By Michael E. Miller
By Ryan Yousefi
By Kyle Munzenrieder
By Sabrina Rodriguez
By Michael E. Miller
By Carlos Suarez De Jesus
By Luther Campbell
By Kyle Munzenrieder
Now put yourself in the shoes of a 40-year-old diagnosed as schizophrenic, living in this same facility, dependent on a health care system you can't even fully understand. Your burnt-out relatives rarely visit you, your gray-haired neighbors across the hallway hardly leave their room, and your depressed, mentally ill roommate gave up on life by jumping from a balcony. Sometimes the wrong drugs are given to the wrong people, and sometimes, with chronic understaffing, medications aren't given out at all.
A nightmare indeed, but far from an exaggeration. Such conditions are a reality for many people stuck in some of Miami-Dade's woefully neglected, sometimes unlicensed assisted-living facilities (or ALFs). Although the elderly and the mentally ill have very different needs in terms of care, if they are poor, there's a good chance they'll be thrown together in one of about 160 places that are licensed to house such a diverse population. Even high-end assisted-living facilities that admit only seniors may not always provide the best of care. In this county there is a grand total of one person responsible for training all the administrators who run assisted-living facilities; only three inspectors assigned by the Agency for Health Care Administration (AHCA) make sure codes are enforced and the people in the approximately 9400 licensed beds in the county's ALFs are treated properly. According to Bruce Middlebrooks, who works for AHCA media relations, ALFs are not “required” by law to report how many people are living in each home at any given time. (Compared with other counties in Florida, Miami-Dade has the fewest number of inspectors assigned to assisted-living facilities.)
And these are just the licensed homes.
Unlicensed ALFs, experts and law enforcement say, have proliferated because of the shortage of affordable beds in licensed facilities. The underground network of ALFs is as vast as the number of legitimate homes for seniors and the mentally ill. “There are just as many unlicensed homes as there are licensed ALFs in this county, if not more,” says Det. Mary Walters from the Miami-Dade Police Department's elderly-exploitation unit. Douglas Adkins, chairman of the Florida Center for Assisted Living, a lobbying group that represents assisted-living facilities throughout the state, says dollar signs are driving the rise of unlicensed facilities. “It's more profitable to operate an unlicensed facility than it is to play by the rules,” says Adkins, who also owns an assisted-care home in Hilliard County that houses only mentally ill residents.
Since no agency monitors unlicensed facilities, neglect, abuse, and fraud are commonplace. In September City of Miami police officers charged 73-year-old Eva Avila with running an unlicensed home on SW 23rd Street. While conducting a surprise sweep of Golden House, police discovered eighteen elderly women living in bedrooms the size of walk-in closets. There was no air conditioning, and some rooms had no windows. The house was protected by burglar bars but lacked a fire escape; there were no licensed staff members on the premises. Avila told police she was just an old woman taking care of the people living in her home.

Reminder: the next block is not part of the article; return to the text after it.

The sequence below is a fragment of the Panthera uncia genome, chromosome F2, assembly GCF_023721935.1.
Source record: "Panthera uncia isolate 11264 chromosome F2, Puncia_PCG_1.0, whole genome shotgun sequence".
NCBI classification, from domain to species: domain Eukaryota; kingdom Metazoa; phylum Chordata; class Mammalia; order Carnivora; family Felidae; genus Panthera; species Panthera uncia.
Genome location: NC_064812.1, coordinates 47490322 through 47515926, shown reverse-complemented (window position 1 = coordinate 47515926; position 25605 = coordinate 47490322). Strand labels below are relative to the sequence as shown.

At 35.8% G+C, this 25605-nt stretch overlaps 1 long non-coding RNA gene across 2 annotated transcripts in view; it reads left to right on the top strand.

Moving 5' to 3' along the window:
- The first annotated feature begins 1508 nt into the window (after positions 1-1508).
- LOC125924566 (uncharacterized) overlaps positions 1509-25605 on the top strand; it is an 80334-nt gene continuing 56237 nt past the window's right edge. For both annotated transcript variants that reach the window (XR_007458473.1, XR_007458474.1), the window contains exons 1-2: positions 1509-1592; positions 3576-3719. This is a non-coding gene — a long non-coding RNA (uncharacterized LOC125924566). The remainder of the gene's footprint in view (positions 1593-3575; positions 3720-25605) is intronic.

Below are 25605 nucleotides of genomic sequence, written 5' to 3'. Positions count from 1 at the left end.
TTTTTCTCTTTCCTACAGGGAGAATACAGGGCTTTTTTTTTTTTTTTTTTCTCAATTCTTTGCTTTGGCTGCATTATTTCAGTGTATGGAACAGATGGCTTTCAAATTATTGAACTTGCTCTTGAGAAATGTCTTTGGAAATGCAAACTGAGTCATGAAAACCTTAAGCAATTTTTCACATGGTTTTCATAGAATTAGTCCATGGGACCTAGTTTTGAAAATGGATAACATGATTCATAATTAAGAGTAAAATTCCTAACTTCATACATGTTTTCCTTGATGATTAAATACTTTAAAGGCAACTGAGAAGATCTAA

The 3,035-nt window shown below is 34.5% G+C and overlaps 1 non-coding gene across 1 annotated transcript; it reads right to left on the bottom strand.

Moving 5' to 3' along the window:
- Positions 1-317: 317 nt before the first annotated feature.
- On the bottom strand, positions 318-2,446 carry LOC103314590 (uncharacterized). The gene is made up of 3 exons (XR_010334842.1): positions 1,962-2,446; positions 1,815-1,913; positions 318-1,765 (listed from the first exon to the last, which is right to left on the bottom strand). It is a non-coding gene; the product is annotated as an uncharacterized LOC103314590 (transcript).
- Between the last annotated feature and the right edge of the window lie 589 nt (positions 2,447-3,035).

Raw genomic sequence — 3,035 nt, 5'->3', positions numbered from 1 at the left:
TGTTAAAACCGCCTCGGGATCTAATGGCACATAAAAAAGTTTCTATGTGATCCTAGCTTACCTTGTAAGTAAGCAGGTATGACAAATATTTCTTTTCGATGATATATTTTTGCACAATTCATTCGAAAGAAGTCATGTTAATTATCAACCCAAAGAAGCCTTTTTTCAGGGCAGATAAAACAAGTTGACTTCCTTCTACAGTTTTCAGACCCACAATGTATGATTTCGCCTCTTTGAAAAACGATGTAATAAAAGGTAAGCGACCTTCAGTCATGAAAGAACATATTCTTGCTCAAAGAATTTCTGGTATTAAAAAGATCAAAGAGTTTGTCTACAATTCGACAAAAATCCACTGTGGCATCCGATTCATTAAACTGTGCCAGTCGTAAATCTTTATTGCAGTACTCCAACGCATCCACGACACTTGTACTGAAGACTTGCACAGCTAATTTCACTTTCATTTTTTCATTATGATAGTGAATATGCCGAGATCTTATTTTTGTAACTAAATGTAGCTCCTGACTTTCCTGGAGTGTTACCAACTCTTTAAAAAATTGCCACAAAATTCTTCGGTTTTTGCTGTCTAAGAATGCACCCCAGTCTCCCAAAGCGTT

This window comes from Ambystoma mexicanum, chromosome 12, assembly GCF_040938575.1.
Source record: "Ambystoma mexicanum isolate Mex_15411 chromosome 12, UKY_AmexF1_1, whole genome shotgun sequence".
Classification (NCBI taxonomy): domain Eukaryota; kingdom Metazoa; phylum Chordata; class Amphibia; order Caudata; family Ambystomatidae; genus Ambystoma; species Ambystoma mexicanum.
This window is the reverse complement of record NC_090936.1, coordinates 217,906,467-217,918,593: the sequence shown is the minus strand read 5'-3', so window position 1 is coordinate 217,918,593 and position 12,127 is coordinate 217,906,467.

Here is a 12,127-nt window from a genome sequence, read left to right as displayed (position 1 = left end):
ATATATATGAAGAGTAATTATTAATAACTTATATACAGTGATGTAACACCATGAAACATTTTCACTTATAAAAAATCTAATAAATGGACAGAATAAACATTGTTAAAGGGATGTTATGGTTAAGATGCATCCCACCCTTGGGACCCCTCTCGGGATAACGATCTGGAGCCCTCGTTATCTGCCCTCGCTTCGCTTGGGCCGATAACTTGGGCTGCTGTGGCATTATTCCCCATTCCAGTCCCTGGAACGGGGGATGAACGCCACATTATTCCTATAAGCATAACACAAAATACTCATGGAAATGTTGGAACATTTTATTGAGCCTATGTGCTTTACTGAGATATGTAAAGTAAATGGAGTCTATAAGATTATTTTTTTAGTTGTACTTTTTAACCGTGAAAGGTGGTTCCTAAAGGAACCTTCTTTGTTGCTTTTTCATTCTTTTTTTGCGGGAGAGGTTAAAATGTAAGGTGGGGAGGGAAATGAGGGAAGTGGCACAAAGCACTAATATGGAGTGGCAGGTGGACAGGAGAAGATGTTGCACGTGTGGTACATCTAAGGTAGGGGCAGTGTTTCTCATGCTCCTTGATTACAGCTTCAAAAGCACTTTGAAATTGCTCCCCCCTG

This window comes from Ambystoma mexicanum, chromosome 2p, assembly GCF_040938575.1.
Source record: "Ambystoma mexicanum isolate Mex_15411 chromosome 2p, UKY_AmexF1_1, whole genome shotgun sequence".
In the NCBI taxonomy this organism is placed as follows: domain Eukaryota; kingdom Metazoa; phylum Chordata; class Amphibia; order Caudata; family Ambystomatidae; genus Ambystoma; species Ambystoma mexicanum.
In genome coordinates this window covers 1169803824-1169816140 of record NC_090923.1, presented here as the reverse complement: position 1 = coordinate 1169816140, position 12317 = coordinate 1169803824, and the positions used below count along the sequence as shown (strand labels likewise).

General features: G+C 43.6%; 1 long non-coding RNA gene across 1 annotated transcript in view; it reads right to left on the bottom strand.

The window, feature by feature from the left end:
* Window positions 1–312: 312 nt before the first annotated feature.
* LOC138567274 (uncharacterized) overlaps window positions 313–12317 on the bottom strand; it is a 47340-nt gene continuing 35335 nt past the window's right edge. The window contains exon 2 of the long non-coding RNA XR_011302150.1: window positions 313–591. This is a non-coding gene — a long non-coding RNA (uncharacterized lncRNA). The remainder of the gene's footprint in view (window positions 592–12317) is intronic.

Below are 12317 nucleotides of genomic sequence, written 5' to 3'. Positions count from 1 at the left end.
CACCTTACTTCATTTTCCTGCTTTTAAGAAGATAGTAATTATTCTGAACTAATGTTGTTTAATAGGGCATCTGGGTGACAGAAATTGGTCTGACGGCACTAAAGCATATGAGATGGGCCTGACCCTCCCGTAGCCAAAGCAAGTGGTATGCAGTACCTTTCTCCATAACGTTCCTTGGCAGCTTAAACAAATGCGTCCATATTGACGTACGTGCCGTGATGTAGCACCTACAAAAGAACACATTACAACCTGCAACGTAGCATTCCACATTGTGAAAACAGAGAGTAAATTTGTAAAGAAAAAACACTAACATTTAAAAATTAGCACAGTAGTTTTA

Only when a crisis erupts do residents complain to authorities, or anonymous tipsters report a case to an abuse hotline and make such places fall under authorities' radars.
A closer look at both the licensed and unlicensed ALFs and at AHCA investigations over the past three years reveals the deplorable state of many of those institutions set up to care for those who most need it.
The Pioneer Adult Residential Facility at 2166 SW Fourteenth Terr. is a legally run assisted-care home. It's licensed by AHCA and monitored by other public agencies and volunteer groups such as the Department of Children and Families (DCF) and the Long-Term Care Ombudsman program. Yet records kept by AHCA from as recently as this year show that the Pioneer is plagued with problems.
In December 1999 AHCA inspectors discovered that medicines were kept unlocked in a cardboard box, medical charts were incomplete, and some residents were either taking medicines without prescriptions or not taking medicines they were supposed to. One resident was taking Glipizide to treat diabetes, even though doctors had stopped prescribing it. The same resident was receiving another drug called Zestril every day without a physician's order. There also was no address or telephone number for the resident's health care provider on file at the Pioneer. When AHCA inspectors interviewed the Pioneer's assistant manager, Aida Leyva, she admitted not knowing who the resident's primary physician was. Another resident was prescribed insulin shots, but there was no record of the resident receiving them.